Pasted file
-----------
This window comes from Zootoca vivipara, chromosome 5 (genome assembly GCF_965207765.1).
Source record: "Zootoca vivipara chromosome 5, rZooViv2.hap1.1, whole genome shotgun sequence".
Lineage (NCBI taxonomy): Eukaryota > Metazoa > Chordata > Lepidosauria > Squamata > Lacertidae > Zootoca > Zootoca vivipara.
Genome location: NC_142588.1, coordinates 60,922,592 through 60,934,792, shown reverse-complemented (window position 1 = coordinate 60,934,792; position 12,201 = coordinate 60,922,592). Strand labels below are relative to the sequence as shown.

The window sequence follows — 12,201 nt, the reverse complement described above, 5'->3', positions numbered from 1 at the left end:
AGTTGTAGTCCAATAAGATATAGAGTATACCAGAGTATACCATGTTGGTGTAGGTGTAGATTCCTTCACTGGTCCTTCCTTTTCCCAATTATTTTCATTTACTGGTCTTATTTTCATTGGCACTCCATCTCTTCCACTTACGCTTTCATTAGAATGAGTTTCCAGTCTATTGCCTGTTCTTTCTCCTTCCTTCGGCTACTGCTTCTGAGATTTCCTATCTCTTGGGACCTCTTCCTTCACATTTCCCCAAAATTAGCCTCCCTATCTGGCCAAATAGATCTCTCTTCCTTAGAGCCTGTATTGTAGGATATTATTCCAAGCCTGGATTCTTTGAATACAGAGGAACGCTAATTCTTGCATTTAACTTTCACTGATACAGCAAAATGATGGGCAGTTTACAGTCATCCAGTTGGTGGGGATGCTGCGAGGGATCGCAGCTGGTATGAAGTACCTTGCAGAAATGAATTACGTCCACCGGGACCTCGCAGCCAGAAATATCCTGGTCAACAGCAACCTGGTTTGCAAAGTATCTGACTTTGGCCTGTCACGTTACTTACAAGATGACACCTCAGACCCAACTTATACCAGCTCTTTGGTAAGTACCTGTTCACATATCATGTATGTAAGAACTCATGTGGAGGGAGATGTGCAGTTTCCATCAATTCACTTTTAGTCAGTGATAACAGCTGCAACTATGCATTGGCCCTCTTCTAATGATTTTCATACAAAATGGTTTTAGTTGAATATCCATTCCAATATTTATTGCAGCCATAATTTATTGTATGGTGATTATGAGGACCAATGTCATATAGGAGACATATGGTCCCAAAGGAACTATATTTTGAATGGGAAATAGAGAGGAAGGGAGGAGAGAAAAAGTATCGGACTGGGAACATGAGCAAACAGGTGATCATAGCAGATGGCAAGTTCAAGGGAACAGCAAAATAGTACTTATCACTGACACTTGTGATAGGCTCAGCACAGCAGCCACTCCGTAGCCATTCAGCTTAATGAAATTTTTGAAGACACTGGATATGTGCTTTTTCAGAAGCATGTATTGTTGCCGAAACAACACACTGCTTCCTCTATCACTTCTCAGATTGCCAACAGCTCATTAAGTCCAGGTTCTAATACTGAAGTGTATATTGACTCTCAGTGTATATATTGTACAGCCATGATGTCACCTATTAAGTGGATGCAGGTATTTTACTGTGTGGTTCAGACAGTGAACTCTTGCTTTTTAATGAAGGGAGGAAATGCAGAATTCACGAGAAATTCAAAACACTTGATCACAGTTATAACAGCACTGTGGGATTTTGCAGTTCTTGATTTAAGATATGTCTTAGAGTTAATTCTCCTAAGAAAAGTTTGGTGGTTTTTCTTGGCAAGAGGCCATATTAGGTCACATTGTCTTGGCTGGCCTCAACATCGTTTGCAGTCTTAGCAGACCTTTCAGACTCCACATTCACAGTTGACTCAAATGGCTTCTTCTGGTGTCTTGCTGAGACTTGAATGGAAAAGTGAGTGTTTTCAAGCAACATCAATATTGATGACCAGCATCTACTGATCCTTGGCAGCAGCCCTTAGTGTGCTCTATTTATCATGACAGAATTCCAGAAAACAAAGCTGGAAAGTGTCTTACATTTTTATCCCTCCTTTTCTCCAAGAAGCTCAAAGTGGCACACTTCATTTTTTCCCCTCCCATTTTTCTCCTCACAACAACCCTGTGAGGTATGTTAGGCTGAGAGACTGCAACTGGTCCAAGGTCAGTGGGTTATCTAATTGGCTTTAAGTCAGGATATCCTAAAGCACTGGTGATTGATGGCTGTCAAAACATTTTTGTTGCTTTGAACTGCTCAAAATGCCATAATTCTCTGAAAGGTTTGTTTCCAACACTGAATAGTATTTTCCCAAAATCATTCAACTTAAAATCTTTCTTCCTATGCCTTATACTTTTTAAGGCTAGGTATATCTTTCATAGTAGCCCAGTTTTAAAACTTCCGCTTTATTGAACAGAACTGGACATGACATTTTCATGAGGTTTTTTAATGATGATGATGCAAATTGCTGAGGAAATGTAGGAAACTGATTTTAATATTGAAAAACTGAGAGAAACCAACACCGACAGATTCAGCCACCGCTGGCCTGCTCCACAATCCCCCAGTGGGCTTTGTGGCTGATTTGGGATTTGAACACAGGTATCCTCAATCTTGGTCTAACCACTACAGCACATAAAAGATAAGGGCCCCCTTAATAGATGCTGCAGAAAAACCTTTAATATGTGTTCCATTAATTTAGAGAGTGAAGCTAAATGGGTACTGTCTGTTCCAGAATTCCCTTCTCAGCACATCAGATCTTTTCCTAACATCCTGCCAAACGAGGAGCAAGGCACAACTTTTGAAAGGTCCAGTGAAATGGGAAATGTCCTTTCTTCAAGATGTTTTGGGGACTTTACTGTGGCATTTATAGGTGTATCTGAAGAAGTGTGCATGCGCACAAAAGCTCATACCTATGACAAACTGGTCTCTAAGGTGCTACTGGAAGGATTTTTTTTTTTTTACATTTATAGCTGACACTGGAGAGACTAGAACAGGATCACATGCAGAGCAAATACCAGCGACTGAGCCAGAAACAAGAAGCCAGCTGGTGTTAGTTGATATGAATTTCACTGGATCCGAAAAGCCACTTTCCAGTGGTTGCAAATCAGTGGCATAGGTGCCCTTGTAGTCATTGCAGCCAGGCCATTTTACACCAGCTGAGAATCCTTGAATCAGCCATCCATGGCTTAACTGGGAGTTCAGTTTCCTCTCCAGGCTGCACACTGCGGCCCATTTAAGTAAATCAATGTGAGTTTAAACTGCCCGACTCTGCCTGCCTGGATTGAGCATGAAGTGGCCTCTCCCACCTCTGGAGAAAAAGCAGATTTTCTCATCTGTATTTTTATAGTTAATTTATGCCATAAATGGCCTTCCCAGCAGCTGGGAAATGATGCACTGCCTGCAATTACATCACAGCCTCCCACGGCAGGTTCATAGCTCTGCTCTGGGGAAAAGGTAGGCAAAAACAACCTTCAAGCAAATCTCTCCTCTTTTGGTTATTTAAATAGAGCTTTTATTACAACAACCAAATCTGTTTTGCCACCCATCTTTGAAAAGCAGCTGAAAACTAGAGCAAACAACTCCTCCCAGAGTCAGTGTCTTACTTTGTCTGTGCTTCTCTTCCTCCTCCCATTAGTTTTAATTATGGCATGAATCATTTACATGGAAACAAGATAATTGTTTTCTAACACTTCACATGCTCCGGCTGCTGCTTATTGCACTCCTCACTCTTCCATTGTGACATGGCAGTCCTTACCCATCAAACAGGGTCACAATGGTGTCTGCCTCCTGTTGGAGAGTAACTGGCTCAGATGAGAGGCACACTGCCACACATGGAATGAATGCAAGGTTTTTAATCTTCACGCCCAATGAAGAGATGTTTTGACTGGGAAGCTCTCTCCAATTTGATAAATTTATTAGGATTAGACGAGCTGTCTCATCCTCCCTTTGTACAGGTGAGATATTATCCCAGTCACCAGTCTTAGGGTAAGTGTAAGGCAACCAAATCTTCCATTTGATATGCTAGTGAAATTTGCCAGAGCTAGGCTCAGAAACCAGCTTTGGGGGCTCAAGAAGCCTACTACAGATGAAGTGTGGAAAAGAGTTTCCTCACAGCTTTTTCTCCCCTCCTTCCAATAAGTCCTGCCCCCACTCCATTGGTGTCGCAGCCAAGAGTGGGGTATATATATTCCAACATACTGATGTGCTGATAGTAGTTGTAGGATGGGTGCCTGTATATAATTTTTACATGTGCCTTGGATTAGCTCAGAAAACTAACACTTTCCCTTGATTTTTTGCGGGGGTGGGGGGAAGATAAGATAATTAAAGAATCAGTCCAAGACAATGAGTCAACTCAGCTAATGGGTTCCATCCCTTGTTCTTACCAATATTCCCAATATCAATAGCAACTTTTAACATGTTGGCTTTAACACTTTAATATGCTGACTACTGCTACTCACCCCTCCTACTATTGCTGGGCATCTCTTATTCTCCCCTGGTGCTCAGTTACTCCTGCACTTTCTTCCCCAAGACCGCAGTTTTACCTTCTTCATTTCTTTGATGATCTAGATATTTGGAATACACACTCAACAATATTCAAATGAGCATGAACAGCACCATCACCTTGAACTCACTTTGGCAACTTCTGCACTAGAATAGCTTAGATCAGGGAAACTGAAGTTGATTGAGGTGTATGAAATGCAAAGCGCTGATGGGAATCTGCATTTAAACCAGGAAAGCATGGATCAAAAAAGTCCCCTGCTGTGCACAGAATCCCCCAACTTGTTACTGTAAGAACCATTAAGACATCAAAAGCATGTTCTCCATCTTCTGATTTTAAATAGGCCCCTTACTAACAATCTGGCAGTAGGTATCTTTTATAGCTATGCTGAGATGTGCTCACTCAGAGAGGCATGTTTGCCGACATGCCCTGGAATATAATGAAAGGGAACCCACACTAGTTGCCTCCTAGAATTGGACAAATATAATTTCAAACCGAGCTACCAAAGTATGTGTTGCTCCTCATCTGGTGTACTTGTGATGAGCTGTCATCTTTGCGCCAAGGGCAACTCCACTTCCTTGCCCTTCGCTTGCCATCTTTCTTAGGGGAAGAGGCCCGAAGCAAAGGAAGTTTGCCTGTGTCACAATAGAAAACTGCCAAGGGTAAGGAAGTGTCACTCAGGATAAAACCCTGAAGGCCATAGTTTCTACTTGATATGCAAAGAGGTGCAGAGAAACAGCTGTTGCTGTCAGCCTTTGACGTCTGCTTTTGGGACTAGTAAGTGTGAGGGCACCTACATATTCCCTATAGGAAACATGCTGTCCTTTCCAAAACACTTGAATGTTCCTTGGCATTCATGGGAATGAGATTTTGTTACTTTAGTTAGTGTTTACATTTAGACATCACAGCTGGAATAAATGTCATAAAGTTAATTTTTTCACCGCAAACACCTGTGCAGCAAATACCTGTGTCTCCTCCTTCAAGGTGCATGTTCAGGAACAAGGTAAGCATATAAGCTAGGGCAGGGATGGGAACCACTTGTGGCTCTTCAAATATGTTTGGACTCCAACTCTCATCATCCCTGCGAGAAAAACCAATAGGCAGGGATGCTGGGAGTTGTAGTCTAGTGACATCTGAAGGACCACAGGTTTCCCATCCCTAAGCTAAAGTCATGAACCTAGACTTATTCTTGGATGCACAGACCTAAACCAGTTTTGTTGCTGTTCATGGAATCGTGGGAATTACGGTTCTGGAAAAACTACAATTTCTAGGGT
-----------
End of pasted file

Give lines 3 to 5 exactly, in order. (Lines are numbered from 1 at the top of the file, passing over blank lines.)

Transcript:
Lineage (NCBI taxonomy): Eukaryota > Metazoa > Chordata > Lepidosauria > Squamata > Lacertidae > Zootoca > Zootoca vivipara.
Genome location: NC_142588.1, coordinates 60,922,592 through 60,934,792, shown reverse-complemented (window position 1 = coordinate 60,934,792; position 12,201 = coordinate 60,922,592). Strand labels below are relative to the sequence as shown.

The window sequence follows — 12,201 nt, the reverse complement described above, 5'->3', positions numbered from 1 at the left end: